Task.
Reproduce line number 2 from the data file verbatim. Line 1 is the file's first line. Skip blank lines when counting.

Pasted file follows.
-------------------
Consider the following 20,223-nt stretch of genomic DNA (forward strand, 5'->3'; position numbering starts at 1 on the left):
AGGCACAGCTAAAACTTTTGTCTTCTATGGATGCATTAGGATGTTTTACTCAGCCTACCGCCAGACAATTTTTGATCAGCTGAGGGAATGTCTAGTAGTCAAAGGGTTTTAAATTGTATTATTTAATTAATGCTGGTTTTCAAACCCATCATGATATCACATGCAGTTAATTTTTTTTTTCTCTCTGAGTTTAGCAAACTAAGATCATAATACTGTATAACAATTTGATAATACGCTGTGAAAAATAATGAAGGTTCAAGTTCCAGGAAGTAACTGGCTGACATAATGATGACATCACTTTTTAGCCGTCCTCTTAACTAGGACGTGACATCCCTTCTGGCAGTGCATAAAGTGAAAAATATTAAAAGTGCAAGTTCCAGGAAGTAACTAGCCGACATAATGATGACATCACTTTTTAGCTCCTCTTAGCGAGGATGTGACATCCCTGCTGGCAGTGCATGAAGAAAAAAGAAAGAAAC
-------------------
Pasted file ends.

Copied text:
AGGCACAGCTAAAACTTTTGTCTTCTATGGATGCATTAGGATGTTTTACTCAGCCTACCGCCAGACAATTTTTGATCAGCTGAGGGAATGTCTAGTAGTCAAAGGGTTTTAAATTGTATTATTTAATTAATGCTGGTTTTCAAACCCATCATGATATCACATGCAGTTAATTTTTTTTTTCTCTCTGAGTTTAGCAAACTAAGATCATAATACTGTATAACAATTTGATAATACGCTGTGAAAAATAATGAAGGTTCAAGTTCCAGGAAGTAACTGGCTGACATAATGATGACATCACTTTTTAGCCGTCCTCTTAACTAGGACGTGACATCCCTTCTGGCAGTGCATAAAGTGAAAAATATTAAAAGTGCAAGTTCCAGGAAGTAACTAGCCGACATAATGATGACATCACTTTTTAGCTCCTCTTAGCGAGGATGTGACATCCCTGCTGGCAGTGCATGAAGAAAAAAGAAAGAAAC